LOUISVILLE, Ky. (WDRB) – Passport Health Plan, the primary manager of Medicaid benefits in the Louisville area, will be converted into a for-profit company under a deal with Evolent Health, a Washington DC-based health plan administrator.
Evolent will buy 70% of Passport for $70 million, according to terms the companies disclosed Wednesday. The sale is expected to close in the fall.
The change is intended to be invisible to the roughly 300,000 low-income people – including 200,000 in the Louisville region – who get Medicaid health coverage through Passport.
Founded in 1997, Passport is controlled by a group of nonprofit Louisville-area healthcare providers – the University of Louisville and two of its affiliates, Norton Healthcare, the nonprofit that formerly owned Jewish Hospital & St. Mary’s Healthcare and the Louisville-Jefferson County Primary Care Association.
Those organizations, called “sponsors” of Passport, will retain a 30% stake in Passport under the deal announced Wednesday.
U of L President Neeli Bendapudi said in a campus-wide email on Wednesday that the school will receive $45 million from the sale, which will help with "financial pressures" at its medical school and at U of L Physicians, the practice plan for university-employed doctors.
U of L, which has 64% of the ownership in Passport, will retain a 19.2% stake following the Evolent purchase, Bendapudi said.
Earlier this year, Passport emerged from a bruising battle with Gov. Matt Bevin’s administration over cuts the state imposed in 2018 to Medicaid payment rates in the Louisville region.
The state Cabinet for Health & Family Services has previously said that the rates are not decided by administration officials, but by the calculations of a third-party actuarial firm contracted by the state under a process proscribed by the federal government.
After Passport said it was on track to fall apart financially, the administration gave Medicaid contractors a payment increase in April that stabilized Passport’s finances and removed the immediate threat of insolvency.
Even so, Passport said the cuts did lasting damage and continued a lawsuit against Bevin’s administration, which seeks compensation for the financial hit.
Speaking to investment analysts on Wednesday, Evolent CEO Frank Williams said the rate fight hit Passport "pretty hard" and led to discussions that resulted in the sale agreement.
"You had deteriorating financial performance and that’s when we got more heavily engaged," Williams said. "The (Passport) team said, 'Hey we really need your support; it’s an urgent situation.'"
Evolent will put $20 million into Passport to shore up its balance sheet in addition to the $70 million purchase price.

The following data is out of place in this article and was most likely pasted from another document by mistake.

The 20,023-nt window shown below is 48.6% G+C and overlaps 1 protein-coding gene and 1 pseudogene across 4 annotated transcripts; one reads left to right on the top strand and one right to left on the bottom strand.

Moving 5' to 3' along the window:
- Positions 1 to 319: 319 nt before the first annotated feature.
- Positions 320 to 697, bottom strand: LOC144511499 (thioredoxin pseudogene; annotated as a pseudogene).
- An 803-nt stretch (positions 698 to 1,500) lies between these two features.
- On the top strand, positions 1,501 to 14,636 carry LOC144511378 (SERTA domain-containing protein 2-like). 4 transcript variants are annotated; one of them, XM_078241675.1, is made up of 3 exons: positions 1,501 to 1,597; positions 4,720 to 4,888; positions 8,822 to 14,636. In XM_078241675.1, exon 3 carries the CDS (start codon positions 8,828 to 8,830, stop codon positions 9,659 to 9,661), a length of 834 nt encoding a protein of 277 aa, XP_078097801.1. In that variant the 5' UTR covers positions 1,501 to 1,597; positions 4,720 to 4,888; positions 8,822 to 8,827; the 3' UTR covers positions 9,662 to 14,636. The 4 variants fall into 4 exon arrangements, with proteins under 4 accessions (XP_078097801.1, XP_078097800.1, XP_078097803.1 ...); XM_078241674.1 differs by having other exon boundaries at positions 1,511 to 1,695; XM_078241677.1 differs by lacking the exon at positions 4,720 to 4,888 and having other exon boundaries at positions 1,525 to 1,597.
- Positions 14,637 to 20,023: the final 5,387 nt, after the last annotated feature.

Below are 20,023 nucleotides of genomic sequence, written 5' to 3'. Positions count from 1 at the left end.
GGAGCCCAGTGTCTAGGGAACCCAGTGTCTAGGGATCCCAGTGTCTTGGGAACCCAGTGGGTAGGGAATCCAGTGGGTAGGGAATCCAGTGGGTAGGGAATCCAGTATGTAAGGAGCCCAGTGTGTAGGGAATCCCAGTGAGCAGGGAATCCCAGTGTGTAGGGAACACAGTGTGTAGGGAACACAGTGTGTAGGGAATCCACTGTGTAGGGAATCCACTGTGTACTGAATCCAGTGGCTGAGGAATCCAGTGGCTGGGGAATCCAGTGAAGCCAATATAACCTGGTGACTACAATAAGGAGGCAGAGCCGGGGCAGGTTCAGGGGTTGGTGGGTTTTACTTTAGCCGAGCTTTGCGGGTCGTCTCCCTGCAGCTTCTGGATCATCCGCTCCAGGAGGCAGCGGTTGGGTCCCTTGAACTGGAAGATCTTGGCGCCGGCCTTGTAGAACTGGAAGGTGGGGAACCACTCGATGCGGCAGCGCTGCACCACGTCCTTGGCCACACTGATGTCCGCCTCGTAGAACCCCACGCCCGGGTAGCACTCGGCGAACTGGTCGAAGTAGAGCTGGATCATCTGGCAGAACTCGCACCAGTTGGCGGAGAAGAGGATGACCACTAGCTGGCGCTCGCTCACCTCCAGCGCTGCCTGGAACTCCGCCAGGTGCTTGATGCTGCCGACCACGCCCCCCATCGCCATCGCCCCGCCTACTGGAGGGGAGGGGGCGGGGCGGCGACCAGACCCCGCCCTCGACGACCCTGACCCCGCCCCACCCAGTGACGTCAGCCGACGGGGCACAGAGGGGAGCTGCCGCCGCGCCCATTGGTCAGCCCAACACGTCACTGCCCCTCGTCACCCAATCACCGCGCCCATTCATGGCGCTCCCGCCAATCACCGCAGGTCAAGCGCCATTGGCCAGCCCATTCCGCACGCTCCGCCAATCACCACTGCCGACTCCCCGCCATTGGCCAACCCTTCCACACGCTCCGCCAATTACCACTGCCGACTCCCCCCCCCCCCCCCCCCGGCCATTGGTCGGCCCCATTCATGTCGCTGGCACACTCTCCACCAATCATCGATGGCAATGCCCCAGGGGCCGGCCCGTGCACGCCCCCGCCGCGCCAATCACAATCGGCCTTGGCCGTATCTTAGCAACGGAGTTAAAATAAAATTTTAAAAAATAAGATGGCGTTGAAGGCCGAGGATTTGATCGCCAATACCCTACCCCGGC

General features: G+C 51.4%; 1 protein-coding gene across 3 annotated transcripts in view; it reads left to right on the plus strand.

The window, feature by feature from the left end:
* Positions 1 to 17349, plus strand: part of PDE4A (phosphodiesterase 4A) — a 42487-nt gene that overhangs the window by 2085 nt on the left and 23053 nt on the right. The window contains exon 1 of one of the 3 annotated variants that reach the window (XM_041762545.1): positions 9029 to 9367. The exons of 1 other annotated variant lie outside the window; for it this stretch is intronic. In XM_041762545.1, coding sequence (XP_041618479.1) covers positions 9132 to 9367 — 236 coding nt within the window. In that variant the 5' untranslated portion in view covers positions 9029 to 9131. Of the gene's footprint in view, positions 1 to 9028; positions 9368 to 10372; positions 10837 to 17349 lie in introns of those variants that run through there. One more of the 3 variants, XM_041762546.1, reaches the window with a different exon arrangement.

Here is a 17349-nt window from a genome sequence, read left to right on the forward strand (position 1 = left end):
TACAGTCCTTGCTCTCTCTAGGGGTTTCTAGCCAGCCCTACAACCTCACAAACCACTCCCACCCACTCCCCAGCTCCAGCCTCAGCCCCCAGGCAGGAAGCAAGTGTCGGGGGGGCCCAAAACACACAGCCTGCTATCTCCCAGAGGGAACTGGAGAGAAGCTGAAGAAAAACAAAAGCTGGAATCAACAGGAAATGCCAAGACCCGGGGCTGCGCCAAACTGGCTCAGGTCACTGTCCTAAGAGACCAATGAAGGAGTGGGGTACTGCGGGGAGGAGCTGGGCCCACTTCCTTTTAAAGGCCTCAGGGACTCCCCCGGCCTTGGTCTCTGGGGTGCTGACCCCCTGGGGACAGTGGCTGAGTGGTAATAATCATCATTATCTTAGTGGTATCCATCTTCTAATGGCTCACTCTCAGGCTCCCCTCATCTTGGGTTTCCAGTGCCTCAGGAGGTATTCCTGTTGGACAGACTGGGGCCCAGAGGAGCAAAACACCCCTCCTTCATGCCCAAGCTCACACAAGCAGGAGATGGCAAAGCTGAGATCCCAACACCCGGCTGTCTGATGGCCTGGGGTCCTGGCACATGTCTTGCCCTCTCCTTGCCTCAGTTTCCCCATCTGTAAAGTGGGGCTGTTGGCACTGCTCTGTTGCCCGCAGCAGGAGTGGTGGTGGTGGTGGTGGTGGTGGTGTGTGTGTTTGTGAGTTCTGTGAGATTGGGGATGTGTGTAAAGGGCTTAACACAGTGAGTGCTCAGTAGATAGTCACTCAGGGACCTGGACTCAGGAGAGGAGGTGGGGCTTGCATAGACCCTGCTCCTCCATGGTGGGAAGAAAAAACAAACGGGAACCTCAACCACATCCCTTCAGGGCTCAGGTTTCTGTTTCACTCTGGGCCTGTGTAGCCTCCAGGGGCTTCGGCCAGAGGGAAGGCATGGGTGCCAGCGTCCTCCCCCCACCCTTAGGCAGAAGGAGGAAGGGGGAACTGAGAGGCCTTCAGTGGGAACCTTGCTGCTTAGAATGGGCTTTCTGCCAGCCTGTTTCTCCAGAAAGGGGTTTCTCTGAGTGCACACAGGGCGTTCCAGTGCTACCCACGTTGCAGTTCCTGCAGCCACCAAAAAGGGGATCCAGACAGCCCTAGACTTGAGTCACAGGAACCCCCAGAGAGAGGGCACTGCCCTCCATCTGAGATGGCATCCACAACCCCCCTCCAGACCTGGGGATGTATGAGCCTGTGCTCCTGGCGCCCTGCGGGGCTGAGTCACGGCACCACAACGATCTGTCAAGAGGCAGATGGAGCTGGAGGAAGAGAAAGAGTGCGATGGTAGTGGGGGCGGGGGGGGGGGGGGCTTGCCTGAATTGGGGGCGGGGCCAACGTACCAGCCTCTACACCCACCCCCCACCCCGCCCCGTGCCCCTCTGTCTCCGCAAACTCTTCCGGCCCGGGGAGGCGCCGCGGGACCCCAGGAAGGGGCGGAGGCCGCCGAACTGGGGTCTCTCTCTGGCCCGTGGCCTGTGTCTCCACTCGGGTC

Passport brings in nearly $2 billion a year in Medicaid payments from the state, which it then pays to providers such as doctors and hospitals.
Passport CEO Mark Carter will be replaced by Scott Bowers, the president of Evolent's national Medicaid business.
Passport and Evolent already have close ties. About 450 of the roughly 600 people who work at Passport’s headquarters in southern Jefferson County are actually Evolent employees.
In 2016, Passport and Evolent said they would join to make Louisville the headquarters of Evolent’s growing line of business helping Medicaid plans like Passport perform better. At the time, Passport received stock in Evolent valued at $15 million.
Earlier this year during the feud with Bevin’s administration, Carter said Evolent helped Passport stay afloat by granting a substantial discount on the fees Passport pays Evolent for subcontracted employees.
The conversion of Passport from non-profit to for-profit status will have to be approved by Attorney General Andy Beshear’s office, a source said.
It wasn’t immediately clear what the Evolent deal means for Passport’s stalled construction of a new headquarters building and health and wellbeing campus at 18th Street and Broadway in west Louisville.
A source said Evolent won’t abandon the site, but may have a different vision for the property.
"Evolent is dedicated to bringing the project to fruition in partnership with developers and other key stakeholders," Bendapudi said in her campus email on Wednesday.
A big turning point ahead is whether Passport will ink another five-year contract with Kentucky to continue providing managed care for Medicaid.
The current five-year contract is up June 30, 2020, and the state is seeking bids for the next period beginning July 1, 2020. The decision will be made in September 2019, Evolent told investors.
Passport is one of five Medicaid managed care organizations who serve Kentucky. The others are for-profit health insurance companies -- WellCare, Anthem, Aetna and Humana.
If Passport does not win the business, Williams told investors that it could lead to a "wind down," or liquidation, of the plan in mid-2020.
But Carter said in an interview with WDRB on Wednesday that Passport could survive even if it doesn't win another five years of business with the state.
"It's not like the entire future of passport is dependent on winning that RFP. Part of the reason we did the partnership with Evolent in 2016 was essentially to reduce our reliance on a single state contract," Carter said. "The whole concept around having this Medicaid Center of Excellence was that, as Evolent's presence in other states and as Medicaid expanded, there would be job growth and job opportunity here because the centralized service center was here in Louisville."